My final thoughts on this long (still not quite yet over) journey is that the GUS Classic is a fun card for breathing some life into the soundtracks of older id and apogee titles with a few silly hang ups on getting it to work initially. The MAX did not live up to its mythical hype with the mixer, special CODEC chip, and Win9x drivers. These cards appear to be very delicate because I have had 3 out of 5 cards DOA and required fooling around to get them to work again. Even though 2 MAX cards still do not work no matter what I’ve tried. Expect to buy more than one to get a working card. The ideal setup would be to get a GUS Classic or ACE and get that to coexist with an SB or compatible clone. I can’t comment on the ViperMAX as I have not located one yet.
Gravis Ultrasound MAX 2.3 prototype
As much frustration these cards have brought me, they still sound nice when they work! But, it really does make a lot of sense why they are rare today. It is quite aggravating to get one working properly!
All of this would be useless without some samples of what a GUS sounds like, all samples were recorded at 44,100Hz, …
I’m pretty good at finding bugs in Windows and I get a new one every couple of weeks or so. Today I found out this unbelievable gem:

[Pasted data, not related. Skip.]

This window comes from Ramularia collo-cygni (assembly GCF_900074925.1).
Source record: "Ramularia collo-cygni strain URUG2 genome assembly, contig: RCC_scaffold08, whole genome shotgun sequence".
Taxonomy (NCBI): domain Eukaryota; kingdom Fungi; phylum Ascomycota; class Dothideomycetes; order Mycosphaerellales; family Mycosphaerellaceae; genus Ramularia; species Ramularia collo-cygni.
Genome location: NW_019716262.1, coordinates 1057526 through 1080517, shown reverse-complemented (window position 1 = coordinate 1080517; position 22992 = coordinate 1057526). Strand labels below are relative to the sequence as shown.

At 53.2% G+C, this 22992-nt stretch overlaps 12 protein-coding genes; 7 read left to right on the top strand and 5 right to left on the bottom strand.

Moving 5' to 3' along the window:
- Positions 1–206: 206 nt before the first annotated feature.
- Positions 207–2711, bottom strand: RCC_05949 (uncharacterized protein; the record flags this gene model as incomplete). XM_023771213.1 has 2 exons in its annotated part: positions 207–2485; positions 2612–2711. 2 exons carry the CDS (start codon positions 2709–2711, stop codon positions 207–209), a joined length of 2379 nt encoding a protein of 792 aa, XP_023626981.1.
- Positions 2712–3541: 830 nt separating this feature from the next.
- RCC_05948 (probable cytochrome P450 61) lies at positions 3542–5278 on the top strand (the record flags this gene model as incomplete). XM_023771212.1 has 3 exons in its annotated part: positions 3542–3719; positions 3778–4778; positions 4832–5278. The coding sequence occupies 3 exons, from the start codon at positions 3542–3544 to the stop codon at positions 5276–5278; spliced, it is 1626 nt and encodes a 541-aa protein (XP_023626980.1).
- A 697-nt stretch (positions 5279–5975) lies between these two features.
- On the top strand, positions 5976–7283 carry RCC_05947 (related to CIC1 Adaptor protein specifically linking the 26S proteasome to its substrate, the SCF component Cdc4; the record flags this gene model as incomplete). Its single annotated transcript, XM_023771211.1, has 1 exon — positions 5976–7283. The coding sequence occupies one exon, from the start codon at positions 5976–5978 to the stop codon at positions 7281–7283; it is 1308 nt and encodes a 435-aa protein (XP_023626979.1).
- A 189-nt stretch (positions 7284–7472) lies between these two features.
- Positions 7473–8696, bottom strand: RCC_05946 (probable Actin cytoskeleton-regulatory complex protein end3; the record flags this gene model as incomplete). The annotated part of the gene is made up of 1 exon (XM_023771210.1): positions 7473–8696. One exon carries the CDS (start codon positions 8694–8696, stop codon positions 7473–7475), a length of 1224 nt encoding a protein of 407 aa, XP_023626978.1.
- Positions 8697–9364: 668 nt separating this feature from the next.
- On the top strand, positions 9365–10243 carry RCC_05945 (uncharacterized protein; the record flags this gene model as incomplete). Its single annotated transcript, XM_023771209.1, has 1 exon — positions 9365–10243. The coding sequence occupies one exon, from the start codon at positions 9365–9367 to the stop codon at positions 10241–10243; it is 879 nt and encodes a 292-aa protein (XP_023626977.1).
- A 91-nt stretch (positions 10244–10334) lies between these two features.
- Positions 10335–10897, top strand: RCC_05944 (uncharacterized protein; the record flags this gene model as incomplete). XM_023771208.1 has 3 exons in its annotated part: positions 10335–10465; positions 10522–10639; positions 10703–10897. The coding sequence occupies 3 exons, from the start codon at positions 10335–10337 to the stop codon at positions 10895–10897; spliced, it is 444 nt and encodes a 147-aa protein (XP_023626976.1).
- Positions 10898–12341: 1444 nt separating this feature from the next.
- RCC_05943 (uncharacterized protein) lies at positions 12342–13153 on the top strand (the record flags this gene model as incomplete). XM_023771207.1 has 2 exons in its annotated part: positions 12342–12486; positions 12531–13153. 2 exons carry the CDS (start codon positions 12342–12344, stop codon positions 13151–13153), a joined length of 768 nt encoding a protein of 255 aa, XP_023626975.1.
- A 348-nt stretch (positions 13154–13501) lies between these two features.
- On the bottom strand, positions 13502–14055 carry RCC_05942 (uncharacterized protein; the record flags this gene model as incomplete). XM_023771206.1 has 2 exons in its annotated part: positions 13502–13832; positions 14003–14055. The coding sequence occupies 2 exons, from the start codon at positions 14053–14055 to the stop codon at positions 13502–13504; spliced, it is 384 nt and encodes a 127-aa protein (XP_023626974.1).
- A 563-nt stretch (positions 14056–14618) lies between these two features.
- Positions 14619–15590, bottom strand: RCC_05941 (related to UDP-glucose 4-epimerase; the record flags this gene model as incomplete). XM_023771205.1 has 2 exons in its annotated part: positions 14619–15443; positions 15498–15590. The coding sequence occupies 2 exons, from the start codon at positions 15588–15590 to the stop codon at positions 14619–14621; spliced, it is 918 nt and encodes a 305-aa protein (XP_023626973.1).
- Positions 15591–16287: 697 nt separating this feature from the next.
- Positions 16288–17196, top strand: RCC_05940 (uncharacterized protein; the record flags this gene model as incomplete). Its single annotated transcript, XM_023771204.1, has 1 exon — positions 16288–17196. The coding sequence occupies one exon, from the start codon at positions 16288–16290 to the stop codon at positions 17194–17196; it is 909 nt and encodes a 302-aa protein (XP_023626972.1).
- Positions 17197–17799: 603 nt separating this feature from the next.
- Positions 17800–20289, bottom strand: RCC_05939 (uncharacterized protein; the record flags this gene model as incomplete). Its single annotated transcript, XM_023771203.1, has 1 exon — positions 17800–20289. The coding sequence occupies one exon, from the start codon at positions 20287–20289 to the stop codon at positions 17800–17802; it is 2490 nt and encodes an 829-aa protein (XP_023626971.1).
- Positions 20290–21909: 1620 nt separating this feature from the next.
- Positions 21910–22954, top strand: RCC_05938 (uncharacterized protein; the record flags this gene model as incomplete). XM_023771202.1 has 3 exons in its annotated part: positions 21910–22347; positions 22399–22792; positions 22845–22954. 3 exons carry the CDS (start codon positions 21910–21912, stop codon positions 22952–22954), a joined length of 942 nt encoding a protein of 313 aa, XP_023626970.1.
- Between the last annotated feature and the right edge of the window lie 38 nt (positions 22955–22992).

So there is this (cmd.exe) command called timeout. It works roughly similar to sleep(1) under Unix. It is supposed to stop execution of a batch script for a given period of time. Example:
In reality just wishful thinking, because apparently this is not always the case. Sometimes it does and sometimes… it doesn’t.
Sounds unbelievable but it appears the timeout command uses Real Time Clock for it’s sleep function. If you change the clock while timeout is running…
I found this because my batch scripts were stuck for rather long time when a machine would have time changed by NTP. If the change was negative the timeout command would wait x thousand seconds. When the change was positive the integer rolled and timeout stopped immediately causing avalanche of problems.
In the previous article I explained how I got hooked up on Atari UNIX and brief efforts in the hardware department. TL;DR I got stuck on lack of a specialized Atari “high resolution” 1280×960 CRT monitor, which operates using ECL rather than VGA signaling.
So what is ECL signal? Without going to too much in to the details ECL is a differential signal much like LVD SCSI. These are basically more interference resistant and therefore allow higher bandwidths.
ECL signaling was used for high resolution monochrome monitors for Sun, SGI, DEC, HP, NeXT, etc. before VGA got it’s high resolution modes via VESA extensions.
During the research phase I came across a device made by Extron, which basically converts ECL to VGA signal. These were made to allow SUN/SGI/HP/NeXT workstations to be hooked up to a VGA projector.
Despite hours spent attempting to get these working by myself and other Atari users alike, this just didn’t work.
At this time the only viable approach would be to make such adapter from scratch and specifically for the Atari TT. I have rather limited experience in electronic circuit design. I was not the first to come up with such an idea. Over last 20 years or so adapters like that were made and tried before by much more experienced people, but still with rather crappy results. It was obvious I needed a professional help. Fortunately for last several years I have been living in the Silicon Valley, which is abundant with required skills.